Monday, April 30, 2012

Book Review -- "We Need to Talk About Kevin" by Lionel Shriver

 2 out of 5 Stars

*** Warning -- Mild Spoilers ***

There was quite a lot to dislike about this book.

The subject matter alone is disturbing enough -- a child is seemingly "born bad" and goes on to commit a horrific crime, a crime he planned out painstakingly and shows no remorse for.

That alone would make this a sobering read, but the mother is the most despicable character I've ever met, and I had far less sympathy for her than I did for the boy born bad.

Eva is a business-woman, a woman who built a highly successful travel book business, and she relishes the time she spends out of country.  Throughout the book, she has very little, if anything good, to say about America.  She also has a distasteful habit of spouting off her problems with America -- "fat people" (I got sick of her talking about that) and SUV's, among other things. 

Eva did not want her first child at ALL.  Her husband talked her into it, and Eva begrudges the entire pregnancy, feeling like her life was taken over and her life itself is over.  When Kevin is born, she completely fails to bond with him, and her son doesn't bond at all with her.  Reading about Kevin's childhood is painful.  He is a nasty little boy, but his mother is equally nasty to him.  Her husband, on the other hand, completely doesn't see it.  Without much surprise, the story doesn't end well.  It ends horrifically, but sadly, predictably.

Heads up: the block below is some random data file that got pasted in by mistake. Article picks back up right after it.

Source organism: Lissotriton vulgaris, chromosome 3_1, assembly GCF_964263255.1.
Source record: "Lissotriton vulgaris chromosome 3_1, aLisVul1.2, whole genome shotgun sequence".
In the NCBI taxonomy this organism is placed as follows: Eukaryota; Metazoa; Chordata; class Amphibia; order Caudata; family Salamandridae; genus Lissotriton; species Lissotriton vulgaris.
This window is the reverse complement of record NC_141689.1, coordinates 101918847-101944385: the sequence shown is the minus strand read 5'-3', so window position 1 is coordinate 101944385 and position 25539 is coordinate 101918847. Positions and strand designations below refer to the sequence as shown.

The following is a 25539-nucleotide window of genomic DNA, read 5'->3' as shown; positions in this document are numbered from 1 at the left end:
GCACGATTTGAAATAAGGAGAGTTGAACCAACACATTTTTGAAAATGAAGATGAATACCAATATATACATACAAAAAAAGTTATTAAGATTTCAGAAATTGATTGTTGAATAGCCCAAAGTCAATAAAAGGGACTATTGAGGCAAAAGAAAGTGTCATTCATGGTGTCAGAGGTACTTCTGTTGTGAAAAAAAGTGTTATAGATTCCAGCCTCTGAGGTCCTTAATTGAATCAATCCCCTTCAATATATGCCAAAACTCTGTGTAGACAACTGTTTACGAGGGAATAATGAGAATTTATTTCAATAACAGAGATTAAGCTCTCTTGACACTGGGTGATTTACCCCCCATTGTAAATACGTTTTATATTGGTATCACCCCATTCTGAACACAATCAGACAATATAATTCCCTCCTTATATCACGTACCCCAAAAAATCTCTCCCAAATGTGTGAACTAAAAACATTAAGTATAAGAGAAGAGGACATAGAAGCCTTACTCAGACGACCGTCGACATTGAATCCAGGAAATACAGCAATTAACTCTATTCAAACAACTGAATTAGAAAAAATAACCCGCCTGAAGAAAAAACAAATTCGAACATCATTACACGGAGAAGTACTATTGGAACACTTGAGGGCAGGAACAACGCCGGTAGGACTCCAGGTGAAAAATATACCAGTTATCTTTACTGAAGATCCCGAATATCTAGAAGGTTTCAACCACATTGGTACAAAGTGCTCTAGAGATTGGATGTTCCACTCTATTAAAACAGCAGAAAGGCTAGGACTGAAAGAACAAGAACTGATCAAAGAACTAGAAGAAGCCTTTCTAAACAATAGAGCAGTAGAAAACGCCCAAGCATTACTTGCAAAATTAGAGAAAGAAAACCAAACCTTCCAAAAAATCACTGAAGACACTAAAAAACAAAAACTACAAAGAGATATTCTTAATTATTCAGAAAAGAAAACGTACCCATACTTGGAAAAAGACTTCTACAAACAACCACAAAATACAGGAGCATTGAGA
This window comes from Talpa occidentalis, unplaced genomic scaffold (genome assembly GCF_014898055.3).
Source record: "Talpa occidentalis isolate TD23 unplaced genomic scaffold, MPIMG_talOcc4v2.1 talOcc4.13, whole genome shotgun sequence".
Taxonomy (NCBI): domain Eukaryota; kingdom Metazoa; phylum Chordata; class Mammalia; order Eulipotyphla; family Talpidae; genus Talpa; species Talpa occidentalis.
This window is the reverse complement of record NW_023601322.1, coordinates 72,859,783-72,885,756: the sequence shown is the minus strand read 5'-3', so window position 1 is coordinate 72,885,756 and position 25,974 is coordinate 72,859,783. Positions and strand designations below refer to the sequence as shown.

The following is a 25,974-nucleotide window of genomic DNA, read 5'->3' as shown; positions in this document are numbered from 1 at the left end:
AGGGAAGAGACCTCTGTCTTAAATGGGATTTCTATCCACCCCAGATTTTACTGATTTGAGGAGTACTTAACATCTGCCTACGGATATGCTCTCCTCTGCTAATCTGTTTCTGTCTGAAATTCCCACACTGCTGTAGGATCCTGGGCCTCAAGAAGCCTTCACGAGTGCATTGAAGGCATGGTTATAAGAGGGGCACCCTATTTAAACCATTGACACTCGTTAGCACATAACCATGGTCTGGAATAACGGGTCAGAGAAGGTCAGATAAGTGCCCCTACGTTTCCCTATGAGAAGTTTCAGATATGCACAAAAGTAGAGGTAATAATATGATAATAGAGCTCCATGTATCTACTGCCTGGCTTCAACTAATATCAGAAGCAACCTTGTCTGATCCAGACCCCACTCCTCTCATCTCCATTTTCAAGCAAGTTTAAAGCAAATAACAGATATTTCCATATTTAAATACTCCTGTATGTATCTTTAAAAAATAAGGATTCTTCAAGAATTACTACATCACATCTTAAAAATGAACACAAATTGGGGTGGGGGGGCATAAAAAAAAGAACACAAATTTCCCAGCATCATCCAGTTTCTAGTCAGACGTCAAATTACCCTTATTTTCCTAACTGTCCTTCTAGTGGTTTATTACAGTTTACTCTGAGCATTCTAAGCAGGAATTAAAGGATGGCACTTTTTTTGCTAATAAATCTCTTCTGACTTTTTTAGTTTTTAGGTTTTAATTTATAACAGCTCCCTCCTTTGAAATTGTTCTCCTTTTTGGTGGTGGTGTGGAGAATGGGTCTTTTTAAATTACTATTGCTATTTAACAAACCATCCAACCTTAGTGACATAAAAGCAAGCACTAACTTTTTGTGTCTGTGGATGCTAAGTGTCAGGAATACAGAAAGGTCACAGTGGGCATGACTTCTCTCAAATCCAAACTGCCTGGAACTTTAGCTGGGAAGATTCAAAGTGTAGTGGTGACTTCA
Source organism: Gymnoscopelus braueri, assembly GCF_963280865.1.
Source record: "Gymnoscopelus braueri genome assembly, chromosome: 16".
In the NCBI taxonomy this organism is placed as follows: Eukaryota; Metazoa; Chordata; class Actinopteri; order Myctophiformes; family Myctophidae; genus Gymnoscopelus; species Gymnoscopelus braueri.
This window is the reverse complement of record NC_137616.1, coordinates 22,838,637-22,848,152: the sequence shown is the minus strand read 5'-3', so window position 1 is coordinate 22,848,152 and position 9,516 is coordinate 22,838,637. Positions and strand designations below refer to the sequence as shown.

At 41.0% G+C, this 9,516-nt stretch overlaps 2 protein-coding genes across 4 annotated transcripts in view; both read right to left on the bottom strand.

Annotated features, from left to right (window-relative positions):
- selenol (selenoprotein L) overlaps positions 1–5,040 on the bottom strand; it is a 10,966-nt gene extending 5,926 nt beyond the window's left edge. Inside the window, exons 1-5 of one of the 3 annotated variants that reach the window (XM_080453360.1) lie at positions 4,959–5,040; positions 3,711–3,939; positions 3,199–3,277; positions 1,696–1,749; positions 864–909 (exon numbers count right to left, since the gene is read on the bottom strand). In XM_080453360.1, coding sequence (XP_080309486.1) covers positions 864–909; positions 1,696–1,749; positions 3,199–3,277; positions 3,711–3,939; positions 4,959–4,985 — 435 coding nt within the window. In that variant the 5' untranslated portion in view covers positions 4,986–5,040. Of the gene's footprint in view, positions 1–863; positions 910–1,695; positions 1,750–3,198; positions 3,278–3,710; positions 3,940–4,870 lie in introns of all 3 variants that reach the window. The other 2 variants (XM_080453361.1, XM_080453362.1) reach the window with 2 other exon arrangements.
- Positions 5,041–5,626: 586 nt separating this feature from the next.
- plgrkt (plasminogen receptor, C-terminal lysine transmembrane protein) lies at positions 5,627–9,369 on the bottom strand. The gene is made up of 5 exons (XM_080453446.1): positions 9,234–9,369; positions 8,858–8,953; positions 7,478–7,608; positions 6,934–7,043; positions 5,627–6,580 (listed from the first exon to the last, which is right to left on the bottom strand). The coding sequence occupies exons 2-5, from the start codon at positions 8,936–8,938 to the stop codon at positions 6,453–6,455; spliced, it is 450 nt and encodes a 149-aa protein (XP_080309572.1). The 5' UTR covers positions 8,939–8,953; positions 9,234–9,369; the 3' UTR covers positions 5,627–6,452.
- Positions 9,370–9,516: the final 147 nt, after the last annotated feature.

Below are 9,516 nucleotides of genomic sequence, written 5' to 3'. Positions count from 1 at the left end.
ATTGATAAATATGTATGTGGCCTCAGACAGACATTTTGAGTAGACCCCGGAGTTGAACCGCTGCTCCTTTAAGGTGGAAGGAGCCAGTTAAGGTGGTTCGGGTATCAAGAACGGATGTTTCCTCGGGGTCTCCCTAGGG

I wonder -- is it true that a child can be born bad?  Did Eva's complete distaste at being pregnant make her son bad?  Was the lack of mother/father unity the culprit?  Who knows.  But it was awful.

While the story matter was horrid, I didn't give this book more than two stars for another reason -- way, WAY too many words that had to be looked up.  I'm not a stupid person, but it's jarring to try to read a book that uses words like "quotidian", "puling", "perfidy","ocherous", "aphorism", "comestibles" --- my Nook dictionary couldn't find some of them.   It just made Eva that much more unlikeable.  I can't imagine trying to socialize with her.

The book is worth a read if you're prepared for the wordiness and the shock value.  But don't expect a single character you can warm up to.

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Lori Anderson creates jewelry for her web site, Lori Anderson Designs, and wrote the blog An Artist's Year Off.  She is the creator of the Bead Soup Blog Party.

1 comment:

  1. I saw on Facebook, Lori, that you were reading this book, but I hadn't had a chance to come here yet to check out what you thought. I had the same thoughts. I hated that woman and I thought she deserved a rotten kid. I could hardly get through the book because I just didn't care. And yes, the words. I was an English major and consider myself to have a larger vocabulary than the average person, but I struggled. I can't imagine being someone who doesn't read a lot or whose parents didn't say "look it up" when the definition of a word was asked, trying to read this book. I wanted to like it, but I just couldn't.


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